Aureole etc.

Golden Age singers

Nimbus on-line

Faure songs
Charlotte de Rothschild (soprano);

  Founder: Len Mullenger
Classical Editor: Rob Barnett


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Johann Sebastian BACH (1685-1750)

French Suite No. 6, BWV 817 [16:15]
Ludwig van BEETHOVEN (1770-1827)

Piano Sonata in F, Op. 10, No. 2 [17:14]
Robert SCHUMANN (1810-1856)

Papillons, Op. 2 [15:18]
Frederic CHOPIN (1810-1849)

Nocturne in E-flat major, Op. 9, No. 2 [4:24]
Impromptu in F sharp minor, Op. 36 [6:01}
Waltz in C sharp minor, Op.64, no. 2 [3:31]
Scherzo in B minor, Op. 20 [10:03]
Etude in F minor, Op. 25, No. 2 [1:57]
Robert SCHUMANN (1810-1856)

Träumerei [2:33]
Mieczyslaw Horszowski (piano)
Recorded live in concert at Londonís Wigmore Hall, 21 June 1990 ADD
BBC LEGENDS BBCL 4122-2 [78:15]


At the time of this performance, the legendary Mieczyslaw Horszowski was a staggering 98 years old. Rare it is indeed that an artistís career lasts his entire life. Rarer still does such a life last so long. Horszowski played a rather demanding recital on his 100th birthday, and lived to see a couple more anniversaries. And although the critics give many artists critical liberties as they enter their twilight years, there was no need to go easy on this one. His playing was as elegant and expressive at 98 as it was at 58. What an astounding recital this is, and we must be nothing but grateful to Misha Donat for preserving it for us, and for the BBC making it available to a worldwide audience.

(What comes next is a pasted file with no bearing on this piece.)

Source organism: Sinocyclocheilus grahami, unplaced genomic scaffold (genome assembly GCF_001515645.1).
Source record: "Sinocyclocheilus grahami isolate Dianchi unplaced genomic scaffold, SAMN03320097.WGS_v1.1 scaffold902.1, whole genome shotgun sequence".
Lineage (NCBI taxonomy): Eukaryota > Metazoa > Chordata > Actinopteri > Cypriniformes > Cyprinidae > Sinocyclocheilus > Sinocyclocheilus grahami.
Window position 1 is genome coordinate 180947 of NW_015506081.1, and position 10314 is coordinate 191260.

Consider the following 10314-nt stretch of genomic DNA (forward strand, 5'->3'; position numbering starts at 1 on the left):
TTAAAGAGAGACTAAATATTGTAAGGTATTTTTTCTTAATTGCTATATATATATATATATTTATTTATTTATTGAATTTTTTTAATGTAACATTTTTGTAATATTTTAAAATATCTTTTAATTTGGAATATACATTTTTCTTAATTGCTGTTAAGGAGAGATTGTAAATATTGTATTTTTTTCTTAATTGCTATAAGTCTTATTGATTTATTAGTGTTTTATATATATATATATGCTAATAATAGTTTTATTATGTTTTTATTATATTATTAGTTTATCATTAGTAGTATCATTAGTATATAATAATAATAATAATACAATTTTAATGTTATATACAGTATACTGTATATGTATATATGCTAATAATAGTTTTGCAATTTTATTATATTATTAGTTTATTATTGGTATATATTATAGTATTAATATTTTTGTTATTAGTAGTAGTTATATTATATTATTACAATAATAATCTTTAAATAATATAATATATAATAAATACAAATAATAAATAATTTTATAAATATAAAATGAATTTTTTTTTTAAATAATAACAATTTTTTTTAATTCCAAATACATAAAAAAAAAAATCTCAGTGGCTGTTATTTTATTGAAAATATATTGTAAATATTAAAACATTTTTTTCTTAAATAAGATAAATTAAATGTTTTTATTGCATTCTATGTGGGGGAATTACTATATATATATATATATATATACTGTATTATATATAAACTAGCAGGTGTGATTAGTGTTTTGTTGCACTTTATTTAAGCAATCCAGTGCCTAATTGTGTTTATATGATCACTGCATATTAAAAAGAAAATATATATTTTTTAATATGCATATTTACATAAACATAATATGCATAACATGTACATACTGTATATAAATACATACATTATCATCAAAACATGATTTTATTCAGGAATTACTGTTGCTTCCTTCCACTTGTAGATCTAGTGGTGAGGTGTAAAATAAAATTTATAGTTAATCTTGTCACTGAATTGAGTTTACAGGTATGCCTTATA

Opening with Bachís sixth French Suite, we are treated to playing so fine it is almost therapeutic. Every contrapuntal line is played like an aria performed by the finest singer. Nothing is ever rushed for display à la Glenn Gould. Rather, the music unfolds before us as if it was specified in the book of nature that it had to be exactly thus. That is certainly not to say that Maestro Horszowski is without the ability to impress; he simply chooses to let this elegant music speak for itself.

Beethovenís early sonata is played with both classical restraint and with muscle where appropriate. His witty, understated manner with the giant of Bonn is a delight. Although his Beethoven is masterful, it is perhaps in Chopin that Horszowski shines brightest. The oft-hackneyed E-flat nocturne is brought to life like a fine actor would read a sonnet. Romantic? Yes. Syrupy and overly sentimental? No. The monstrous first Scherzo is a wonder to behold. The outlay of strength that is evidenced in this performance is breathtaking, and must have been exhausting for a man nearly a century old.

Schumannís very early Papillons are perfect little crystal miniatures, and Mr. Horszowski takes each delightful figurine off the shelf to show it off for us, and then puts them back on display in their exact places.

In short, this recital is a feast of wonders, and no lover of great music-making, regardless of his taste for piano music, will want to miss this. Simply to hear a man of this kind of depth of experience who is still at the height of his powers so late in life is an experience that even a casual listener will find interesting if not completely remarkable.

Sound quality is excellent; program notes are thorough and interesting. Donatís tribute to the great master is touching and poignant. A must have. Do not miss it.

Kevin Sutton



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